Growing up in a small rural community, there was no local library. The closest would have been in the schools we attended 10 miles away. The county library was in the county seat 19 miles away. It is still the same today. I never set foot in the county library until I was an adult.
We did have the services of the Bookmobile which I have written about before. This mini library on wheels would park at a central location and stayed long enough to give everyone who was interested time to peruse and check out a book. I can close my eyes imagine myself as a child climbing up the steps into this small mobile world of books.
Jennie posted a blog a few days ago which reminded me of lying on the loveseat in my grandmother’s dining room with the sun streaming in the windows while I read Charlotte’s Web cover to cover. I can almost feel the warmth of the sun in that extremely tactile memory.
Libraries were my solace throughout my life. When I was in the Air Force in tech school, I would often go to the library on base, check out Simon & Garfunkel’s Greatest Hits album, put on clunky headphones and simply listen to the music. (This memory came up for me while reading Melanie’s SLS post.) It was a great escape from the pressures of the day. There was not much time for books in those days and that may have resulted in me falling out of the habit of reading.
When I lived in Alaska, I fell in love with the Anchorage Public Library. It was modern and ahead of its time as far as its offerings. The catalog of books was amazing. They had soundproof ‘practice rooms’ with pianos in them for patrons to use. They also had big soft upholstered chairs with surround sound speakers built into them – they were wonderful for listening to classical music.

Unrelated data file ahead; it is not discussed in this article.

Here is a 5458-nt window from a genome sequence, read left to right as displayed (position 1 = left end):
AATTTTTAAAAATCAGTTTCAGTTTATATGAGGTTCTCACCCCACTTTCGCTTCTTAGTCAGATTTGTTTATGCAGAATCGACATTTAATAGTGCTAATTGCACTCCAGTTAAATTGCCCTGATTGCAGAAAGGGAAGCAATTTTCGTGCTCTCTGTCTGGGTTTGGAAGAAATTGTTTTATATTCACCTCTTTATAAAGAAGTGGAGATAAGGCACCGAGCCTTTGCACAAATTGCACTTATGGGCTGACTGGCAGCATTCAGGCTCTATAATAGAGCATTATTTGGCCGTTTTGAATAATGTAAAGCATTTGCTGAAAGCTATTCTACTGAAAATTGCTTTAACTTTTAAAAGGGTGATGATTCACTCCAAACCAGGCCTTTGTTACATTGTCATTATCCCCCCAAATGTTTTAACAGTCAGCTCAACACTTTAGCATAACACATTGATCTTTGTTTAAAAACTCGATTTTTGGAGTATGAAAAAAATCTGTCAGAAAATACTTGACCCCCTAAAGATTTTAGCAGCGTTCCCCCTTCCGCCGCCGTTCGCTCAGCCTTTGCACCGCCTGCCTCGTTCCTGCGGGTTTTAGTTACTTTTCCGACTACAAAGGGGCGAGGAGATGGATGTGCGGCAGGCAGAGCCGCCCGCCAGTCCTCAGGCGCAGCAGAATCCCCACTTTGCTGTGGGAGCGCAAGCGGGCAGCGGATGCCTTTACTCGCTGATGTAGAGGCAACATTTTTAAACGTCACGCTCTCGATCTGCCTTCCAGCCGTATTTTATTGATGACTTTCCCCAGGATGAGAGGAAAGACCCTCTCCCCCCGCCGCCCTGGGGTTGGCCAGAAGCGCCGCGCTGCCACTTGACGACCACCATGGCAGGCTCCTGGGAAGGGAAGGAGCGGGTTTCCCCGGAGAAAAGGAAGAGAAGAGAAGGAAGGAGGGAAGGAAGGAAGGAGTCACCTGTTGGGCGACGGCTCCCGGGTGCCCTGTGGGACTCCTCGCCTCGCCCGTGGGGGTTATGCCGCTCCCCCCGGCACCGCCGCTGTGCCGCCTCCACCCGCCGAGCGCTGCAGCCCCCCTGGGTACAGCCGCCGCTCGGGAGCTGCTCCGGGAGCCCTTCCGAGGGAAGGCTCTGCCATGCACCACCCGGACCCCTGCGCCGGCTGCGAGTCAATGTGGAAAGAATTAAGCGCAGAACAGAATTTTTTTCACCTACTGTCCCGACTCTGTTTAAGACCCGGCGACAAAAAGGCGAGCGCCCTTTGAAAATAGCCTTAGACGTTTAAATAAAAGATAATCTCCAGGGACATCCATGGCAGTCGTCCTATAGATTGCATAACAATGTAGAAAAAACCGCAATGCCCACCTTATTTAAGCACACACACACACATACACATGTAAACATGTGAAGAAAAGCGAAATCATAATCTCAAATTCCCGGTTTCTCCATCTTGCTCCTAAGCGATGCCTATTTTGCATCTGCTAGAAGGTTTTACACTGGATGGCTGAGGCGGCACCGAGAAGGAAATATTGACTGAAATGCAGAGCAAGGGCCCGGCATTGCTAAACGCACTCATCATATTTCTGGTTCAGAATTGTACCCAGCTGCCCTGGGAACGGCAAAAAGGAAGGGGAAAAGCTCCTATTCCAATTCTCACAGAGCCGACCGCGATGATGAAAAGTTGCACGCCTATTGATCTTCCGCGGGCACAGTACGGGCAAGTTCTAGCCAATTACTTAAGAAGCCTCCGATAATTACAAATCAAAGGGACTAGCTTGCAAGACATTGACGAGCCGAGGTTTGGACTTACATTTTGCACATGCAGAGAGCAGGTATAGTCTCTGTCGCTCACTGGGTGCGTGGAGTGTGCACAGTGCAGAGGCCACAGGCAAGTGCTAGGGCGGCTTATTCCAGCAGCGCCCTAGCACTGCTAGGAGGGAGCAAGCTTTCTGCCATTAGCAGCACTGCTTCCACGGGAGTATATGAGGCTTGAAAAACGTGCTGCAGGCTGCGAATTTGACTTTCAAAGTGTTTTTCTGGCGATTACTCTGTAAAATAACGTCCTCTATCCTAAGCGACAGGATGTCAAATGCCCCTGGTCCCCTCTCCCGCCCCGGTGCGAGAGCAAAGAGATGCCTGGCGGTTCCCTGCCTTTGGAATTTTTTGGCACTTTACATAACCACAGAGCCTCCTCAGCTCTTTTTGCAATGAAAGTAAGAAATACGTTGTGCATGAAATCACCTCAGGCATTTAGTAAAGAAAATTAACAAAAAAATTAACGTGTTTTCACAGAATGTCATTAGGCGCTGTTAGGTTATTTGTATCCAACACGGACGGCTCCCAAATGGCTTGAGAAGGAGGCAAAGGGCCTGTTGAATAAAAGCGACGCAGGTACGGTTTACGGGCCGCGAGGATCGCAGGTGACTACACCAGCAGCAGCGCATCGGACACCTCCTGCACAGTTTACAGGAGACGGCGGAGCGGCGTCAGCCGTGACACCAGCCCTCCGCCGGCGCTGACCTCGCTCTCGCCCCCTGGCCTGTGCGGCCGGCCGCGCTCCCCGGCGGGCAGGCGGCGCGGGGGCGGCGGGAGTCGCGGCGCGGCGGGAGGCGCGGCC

We were living in Florida when hurricane Charlie hit. We lost power for about 8 days which meant cold showers and no air conditioning among the other inconveniences. When I had my fill of the Florida heat, I would spend hours at our local library. They did not lose power. I was able to stay connected with family and friends, read some books, all while enjoying a break from the heat. We would have three back-to-back hurricanes that year.
After moving to the west coast of Florida I became very interested in genealogy. The Hillsborough County library had a large genealogy department that covered most of the southeast US. I spent a great deal of time there researching my family history. Our local library branch was much smaller in comparison but frequented by local families with children.
One day while waiting in line, a young mother was in front of me with two wide-eyed children with several books in their arms. The mother’s face dropped when she was told she had a past due fine and could not check out more books until the fine was paid. I knew from the look on her face she did not have the two dollars. I reached in my pocket and pulled out two dollars and slid it across the counter. She was so thankful and promised to pay it forward when she could.
Since we moved back here, I have visited many libraries in this geographic area searching family roots. They are a treasure trove of information. Every little bit of information helps complete the puzzle.
One of my favorite library interactions took a while, though. My daughter wrote a poem about her brother when he was born. It was published in a book entitled Pencils Full of Stars which was published annually by the Anchorage school district. I have been looking for a copy of the poem for years. I did not remember what year she wrote it, but the district school librarian searched for months and finally found it in an archive. This is what librarians do.
It’s my dream to go to the Library of Congress and to visit some of the amazing libraries throughout the world – maybe research my European roots. I am not sure I will make it, but it is my dream. Did libraries play an important part in your life? Have you visited amazing libraries? Did you have a bookmobile? I would love to hear your stories.